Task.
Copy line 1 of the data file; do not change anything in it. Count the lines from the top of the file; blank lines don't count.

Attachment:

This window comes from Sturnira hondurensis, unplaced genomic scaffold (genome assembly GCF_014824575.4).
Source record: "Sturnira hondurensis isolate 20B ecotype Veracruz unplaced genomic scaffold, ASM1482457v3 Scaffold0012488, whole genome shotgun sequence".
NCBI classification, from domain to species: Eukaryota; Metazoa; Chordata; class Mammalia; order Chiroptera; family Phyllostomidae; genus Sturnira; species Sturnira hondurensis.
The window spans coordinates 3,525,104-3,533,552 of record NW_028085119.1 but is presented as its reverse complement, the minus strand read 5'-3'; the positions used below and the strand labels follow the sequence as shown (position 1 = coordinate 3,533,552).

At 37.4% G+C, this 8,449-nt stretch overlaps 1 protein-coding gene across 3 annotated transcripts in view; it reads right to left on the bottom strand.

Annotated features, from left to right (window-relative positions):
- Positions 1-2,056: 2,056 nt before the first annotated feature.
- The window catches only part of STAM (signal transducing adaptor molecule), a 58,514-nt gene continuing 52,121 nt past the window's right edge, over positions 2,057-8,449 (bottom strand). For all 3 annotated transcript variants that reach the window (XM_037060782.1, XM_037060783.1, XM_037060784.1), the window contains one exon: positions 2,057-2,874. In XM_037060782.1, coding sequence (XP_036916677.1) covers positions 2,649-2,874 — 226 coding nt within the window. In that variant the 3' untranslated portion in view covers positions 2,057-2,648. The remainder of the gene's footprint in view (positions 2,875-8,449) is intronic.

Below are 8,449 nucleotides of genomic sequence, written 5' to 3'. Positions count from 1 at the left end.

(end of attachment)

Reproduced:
This window comes from Sturnira hondurensis, unplaced genomic scaffold (genome assembly GCF_014824575.4).